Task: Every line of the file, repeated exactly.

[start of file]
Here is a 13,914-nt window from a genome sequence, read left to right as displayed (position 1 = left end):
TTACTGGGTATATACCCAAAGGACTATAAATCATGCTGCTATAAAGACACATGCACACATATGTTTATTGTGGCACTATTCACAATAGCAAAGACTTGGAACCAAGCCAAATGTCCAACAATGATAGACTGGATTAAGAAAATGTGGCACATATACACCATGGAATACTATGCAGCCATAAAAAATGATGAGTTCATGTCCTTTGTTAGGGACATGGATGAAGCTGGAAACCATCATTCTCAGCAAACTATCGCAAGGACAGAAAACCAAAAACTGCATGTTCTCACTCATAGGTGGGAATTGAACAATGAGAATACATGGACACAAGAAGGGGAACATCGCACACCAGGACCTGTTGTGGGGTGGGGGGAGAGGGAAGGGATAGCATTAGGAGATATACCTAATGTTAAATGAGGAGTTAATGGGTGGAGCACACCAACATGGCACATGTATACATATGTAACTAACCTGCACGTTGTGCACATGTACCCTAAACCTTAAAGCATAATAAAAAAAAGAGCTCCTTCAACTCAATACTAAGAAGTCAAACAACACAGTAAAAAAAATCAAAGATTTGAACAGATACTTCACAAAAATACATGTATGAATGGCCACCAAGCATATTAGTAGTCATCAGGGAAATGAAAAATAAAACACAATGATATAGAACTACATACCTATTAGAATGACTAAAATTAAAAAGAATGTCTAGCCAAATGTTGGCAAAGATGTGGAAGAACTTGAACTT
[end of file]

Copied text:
Here is a 13,914-nt window from a genome sequence, read left to right as displayed (position 1 = left end):
TTACTGGGTATATACCCAAAGGACTATAAATCATGCTGCTATAAAGACACATGCACACATATGTTTATTGTGGCACTATTCACAATAGCAAAGACTTGGAACCAAGCCAAATGTCCAACAATGATAGACTGGATTAAGAAAATGTGGCACATATACACCATGGAATACTATGCAGCCATAAAAAATGATGAGTTCATGTCCTTTGTTAGGGACATGGATGAAGCTGGAAACCATCATTCTCAGCAAACTATCGCAAGGACAGAAAACCAAAAACTGCATGTTCTCACTCATAGGTGGGAATTGAACAATGAGAATACATGGACACAAGAAGGGGAACATCGCACACCAGGACCTGTTGTGGGGTGGGGGGAGAGGGAAGGGATAGCATTAGGAGATATACCTAATGTTAAATGAGGAGTTAATGGGTGGAGCACACCAACATGGCACATGTATACATATGTAACTAACCTGCACGTTGTGCACATGTACCCTAAACCTTAAAGCATAATAAAAAAAAGAGCTCCTTCAACTCAATACTAAGAAGTCAAACAACACAGTAAAAAAAATCAAAGATTTGAACAGATACTTCACAAAAATACATGTATGAATGGCCACCAAGCATATTAGTAGTCATCAGGGAAATGAAAAATAAAACACAATGATATAGAACTACATACCTATTAGAATGACTAAAATTAAAAAGAATGTCTAGCCAAATGTTGGCAAAGATGTGGAAGAACTTGAACTT